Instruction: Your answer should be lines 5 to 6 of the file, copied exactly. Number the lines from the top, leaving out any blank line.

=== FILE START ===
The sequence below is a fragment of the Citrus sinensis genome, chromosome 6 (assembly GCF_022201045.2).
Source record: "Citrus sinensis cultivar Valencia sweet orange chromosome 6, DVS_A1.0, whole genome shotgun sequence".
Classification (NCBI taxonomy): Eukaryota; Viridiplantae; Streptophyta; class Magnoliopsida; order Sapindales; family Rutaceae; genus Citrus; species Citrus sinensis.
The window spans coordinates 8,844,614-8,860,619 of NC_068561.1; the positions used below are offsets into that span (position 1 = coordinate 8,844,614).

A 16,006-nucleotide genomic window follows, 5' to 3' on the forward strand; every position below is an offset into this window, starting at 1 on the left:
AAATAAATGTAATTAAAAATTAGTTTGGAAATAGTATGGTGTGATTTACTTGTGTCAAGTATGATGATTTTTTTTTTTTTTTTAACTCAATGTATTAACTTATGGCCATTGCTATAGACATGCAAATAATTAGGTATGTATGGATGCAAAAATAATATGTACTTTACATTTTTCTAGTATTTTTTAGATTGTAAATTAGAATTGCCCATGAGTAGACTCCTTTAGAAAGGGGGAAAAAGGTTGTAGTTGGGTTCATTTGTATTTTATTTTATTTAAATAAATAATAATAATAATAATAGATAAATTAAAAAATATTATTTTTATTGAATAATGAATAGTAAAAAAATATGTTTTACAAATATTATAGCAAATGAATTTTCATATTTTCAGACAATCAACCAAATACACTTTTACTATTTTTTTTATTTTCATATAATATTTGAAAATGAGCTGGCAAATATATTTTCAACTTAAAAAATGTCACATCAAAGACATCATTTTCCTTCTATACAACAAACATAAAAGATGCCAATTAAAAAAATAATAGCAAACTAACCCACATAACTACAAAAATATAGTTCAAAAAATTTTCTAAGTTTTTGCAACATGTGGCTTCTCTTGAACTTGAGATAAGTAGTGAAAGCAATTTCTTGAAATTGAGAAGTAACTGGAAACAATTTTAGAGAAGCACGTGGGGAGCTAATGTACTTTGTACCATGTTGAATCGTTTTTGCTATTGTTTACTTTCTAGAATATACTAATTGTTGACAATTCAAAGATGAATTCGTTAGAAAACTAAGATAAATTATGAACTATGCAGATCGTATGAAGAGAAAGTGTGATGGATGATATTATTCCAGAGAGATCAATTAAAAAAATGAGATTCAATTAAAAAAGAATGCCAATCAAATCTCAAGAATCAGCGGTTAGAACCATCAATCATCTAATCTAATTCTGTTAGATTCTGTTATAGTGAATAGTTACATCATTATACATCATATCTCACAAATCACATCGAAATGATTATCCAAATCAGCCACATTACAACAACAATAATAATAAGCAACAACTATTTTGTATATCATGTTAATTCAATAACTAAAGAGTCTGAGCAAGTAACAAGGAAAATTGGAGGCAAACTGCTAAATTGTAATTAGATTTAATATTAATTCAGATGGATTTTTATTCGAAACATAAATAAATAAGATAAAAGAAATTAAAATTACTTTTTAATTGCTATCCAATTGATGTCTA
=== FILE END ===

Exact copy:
A 16,006-nucleotide genomic window follows, 5' to 3' on the forward strand; every position below is an offset into this window, starting at 1 on the left:
AAATAAATGTAATTAAAAATTAGTTTGGAAATAGTATGGTGTGATTTACTTGTGTCAAGTATGATGATTTTTTTTTTTTTTTTAACTCAATGTATTAACTTATGGCCATTGCTATAGACATGCAAATAATTAGGTATGTATGGATGCAAAAATAATATGTACTTTACATTTTTCTAGTATTTTTTAGATTGTAAATTAGAATTGCCCATGAGTAGACTCCTTTAGAAAGGGGGAAAAAGGTTGTAGTTGGGTTCATTTGTATTTTATTTTATTTAAATAAATAATAATAATAATAATAGATAAATTAAAAAATATTATTTTTATTGAATAATGAATAGTAAAAAAATATGTTTTACAAATATTATAGCAAATGAATTTTCATATTTTCAGACAATCAACCAAATACACTTTTACTATTTTTTTTATTTTCATATAATATTTGAAAATGAGCTGGCAAATATATTTTCAACTTAAAAAATGTCACATCAAAGACATCATTTTCCTTCTATACAACAAACATAAAAGATGCCAATTAAAAAAATAATAGCAAACTAACCCACATAACTACAAAAATATAGTTCAAAAAATTTTCTAAGTTTTTGCAACATGTGGCTTCTCTTGAACTTGAGATAAGTAGTGAAAGCAATTTCTTGAAATTGAGAAGTAACTGGAAACAATTTTAGAGAAGCACGTGGGGAGCTAATGTACTTTGTACCATGTTGAATCGTTTTTGCTATTGTTTACTTTCTAGAATATACTAATTGTTGACAATTCAAAGATGAATTCGTTAGAAAACTAAGATAAATTATGAACTATGCAGATCGTATGAAGAGAAAGTGTGATGGATGATATTATTCCAGAGAGATCAATTAAAAAAATGAGATTCAATTAAAAAAGAATGCCAATCAAATCTCAAGAATCAGCGGTTAGAACCATCAATCATCTAATCTAATTCTGTTAGATTCTGTTATAGTGAATAGTTACATCATTATACATCATATCTCACAAATCACATCGAAATGATTATCCAAATCAGCCACATTACAACAACAATAATAATAAGCAACAACTATTTTGTATATCATGTTAATTCAATAACTAAAGAGTCTGAGCAAGTAACAAGGAAAATTGGAGGCAAACTGCTAAATTGTAATTAGATTTAATATTAATTCAGATGGATTTTTATTCGAAACATAAATAAATAAGATAAAAGAAATTAAAATTACTTTTTAATTGCTATCCAATTGATGTCTA